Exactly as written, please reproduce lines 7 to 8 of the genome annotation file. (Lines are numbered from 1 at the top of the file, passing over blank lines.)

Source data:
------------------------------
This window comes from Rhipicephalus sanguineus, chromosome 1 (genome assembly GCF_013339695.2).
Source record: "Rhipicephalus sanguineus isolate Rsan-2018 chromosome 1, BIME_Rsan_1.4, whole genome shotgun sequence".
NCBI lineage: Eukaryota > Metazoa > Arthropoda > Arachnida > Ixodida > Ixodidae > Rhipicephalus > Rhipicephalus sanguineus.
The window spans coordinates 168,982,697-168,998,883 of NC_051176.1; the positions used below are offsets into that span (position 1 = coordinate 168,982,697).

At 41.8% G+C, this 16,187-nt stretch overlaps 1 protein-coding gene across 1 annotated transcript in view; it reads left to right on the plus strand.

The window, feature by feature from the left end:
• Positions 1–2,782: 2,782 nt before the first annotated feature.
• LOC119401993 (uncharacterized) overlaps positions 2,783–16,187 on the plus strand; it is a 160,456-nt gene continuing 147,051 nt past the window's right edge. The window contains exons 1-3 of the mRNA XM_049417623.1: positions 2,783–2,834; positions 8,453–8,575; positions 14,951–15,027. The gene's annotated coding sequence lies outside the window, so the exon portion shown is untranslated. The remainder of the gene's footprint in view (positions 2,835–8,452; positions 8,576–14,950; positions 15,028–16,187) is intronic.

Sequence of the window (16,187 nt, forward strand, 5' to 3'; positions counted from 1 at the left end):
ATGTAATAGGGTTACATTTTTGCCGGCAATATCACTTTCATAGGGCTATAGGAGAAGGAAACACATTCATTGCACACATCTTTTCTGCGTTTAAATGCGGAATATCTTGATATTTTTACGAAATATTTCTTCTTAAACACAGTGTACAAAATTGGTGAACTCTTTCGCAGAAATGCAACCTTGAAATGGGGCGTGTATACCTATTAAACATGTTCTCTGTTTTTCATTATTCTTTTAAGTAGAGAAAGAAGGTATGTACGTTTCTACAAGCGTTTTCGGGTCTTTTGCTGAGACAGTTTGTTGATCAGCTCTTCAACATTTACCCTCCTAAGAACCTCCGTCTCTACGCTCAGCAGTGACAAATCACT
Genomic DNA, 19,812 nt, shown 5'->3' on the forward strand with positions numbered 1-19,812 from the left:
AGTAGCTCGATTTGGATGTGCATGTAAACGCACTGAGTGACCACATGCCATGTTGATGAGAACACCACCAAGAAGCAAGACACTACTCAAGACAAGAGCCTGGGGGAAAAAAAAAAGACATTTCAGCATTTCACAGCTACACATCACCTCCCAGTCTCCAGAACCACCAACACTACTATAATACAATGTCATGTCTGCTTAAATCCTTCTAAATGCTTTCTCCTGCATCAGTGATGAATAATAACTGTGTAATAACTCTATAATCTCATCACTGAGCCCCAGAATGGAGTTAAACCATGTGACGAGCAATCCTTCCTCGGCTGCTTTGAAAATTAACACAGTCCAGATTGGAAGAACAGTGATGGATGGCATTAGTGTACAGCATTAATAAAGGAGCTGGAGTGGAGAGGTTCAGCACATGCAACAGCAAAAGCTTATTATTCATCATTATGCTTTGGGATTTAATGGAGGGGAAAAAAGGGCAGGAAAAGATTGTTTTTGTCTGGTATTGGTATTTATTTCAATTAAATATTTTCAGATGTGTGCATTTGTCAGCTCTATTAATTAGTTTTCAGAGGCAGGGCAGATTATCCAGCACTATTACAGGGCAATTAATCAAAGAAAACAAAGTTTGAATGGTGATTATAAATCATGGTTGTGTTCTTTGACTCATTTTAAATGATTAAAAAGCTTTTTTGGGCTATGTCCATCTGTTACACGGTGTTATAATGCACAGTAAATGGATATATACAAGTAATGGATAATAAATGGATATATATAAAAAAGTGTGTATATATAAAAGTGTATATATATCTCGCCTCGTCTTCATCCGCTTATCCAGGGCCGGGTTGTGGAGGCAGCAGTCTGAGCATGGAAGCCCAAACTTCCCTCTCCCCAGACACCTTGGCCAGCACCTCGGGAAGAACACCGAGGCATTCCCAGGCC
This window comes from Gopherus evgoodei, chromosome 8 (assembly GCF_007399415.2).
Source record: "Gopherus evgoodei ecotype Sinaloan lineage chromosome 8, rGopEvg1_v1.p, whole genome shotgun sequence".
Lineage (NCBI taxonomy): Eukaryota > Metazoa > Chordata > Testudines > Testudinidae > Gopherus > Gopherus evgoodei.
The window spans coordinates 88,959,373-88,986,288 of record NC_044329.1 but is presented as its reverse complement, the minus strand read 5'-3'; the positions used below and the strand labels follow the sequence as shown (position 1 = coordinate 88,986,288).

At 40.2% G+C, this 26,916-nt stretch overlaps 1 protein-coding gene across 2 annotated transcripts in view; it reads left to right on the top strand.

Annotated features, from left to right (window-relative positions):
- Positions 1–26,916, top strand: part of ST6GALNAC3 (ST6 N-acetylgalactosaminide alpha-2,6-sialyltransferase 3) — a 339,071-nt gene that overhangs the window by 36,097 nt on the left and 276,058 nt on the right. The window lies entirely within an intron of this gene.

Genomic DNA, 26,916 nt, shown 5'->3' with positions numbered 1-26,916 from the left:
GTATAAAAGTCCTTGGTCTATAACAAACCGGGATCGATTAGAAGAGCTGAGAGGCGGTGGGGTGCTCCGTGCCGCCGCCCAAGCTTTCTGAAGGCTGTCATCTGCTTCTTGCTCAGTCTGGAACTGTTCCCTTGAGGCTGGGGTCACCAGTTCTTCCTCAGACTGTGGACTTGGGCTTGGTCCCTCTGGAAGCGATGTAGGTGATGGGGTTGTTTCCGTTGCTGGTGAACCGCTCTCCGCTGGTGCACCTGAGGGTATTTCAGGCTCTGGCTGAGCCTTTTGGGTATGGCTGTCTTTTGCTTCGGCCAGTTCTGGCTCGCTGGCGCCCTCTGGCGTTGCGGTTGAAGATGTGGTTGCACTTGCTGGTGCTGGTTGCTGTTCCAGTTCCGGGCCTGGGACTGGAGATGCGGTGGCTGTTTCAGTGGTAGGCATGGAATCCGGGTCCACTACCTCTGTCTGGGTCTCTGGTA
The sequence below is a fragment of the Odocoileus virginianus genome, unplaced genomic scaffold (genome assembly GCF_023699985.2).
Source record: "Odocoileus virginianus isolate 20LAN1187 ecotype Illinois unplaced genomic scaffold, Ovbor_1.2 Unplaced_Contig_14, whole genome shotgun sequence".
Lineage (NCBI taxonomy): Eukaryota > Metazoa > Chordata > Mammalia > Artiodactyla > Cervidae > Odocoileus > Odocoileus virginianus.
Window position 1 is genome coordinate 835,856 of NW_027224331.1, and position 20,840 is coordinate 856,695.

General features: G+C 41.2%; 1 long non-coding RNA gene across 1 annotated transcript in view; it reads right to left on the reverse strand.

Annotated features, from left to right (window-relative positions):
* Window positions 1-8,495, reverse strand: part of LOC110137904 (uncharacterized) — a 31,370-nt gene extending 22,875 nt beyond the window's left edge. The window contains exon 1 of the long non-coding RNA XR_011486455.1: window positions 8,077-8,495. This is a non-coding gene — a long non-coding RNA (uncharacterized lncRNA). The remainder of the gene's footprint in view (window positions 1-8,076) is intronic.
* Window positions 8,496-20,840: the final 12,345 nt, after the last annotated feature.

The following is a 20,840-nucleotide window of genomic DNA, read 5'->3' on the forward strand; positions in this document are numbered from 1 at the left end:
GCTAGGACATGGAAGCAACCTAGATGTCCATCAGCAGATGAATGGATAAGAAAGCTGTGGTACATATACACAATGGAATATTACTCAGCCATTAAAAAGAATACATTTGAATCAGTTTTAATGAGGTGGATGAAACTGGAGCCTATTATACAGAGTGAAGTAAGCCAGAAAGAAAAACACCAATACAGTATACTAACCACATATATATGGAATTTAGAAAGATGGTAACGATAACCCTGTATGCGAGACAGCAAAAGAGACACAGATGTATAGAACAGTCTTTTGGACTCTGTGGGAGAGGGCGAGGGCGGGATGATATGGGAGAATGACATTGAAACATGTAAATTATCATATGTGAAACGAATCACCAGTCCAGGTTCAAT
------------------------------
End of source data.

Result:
• Positions 1–2,782: 2,782 nt before the first annotated feature.
• LOC119401993 (uncharacterized) overlaps positions 2,783–16,187 on the plus strand; it is a 160,456-nt gene continuing 147,051 nt past the window's right edge. The window contains exons 1-3 of the mRNA XM_049417623.1: positions 2,783–2,834; positions 8,453–8,575; positions 14,951–15,027. The gene's annotated coding sequence lies outside the window, so the exon portion shown is untranslated. The remainder of the gene's footprint in view (positions 2,835–8,452; positions 8,576–14,950; positions 15,028–16,187) is intronic.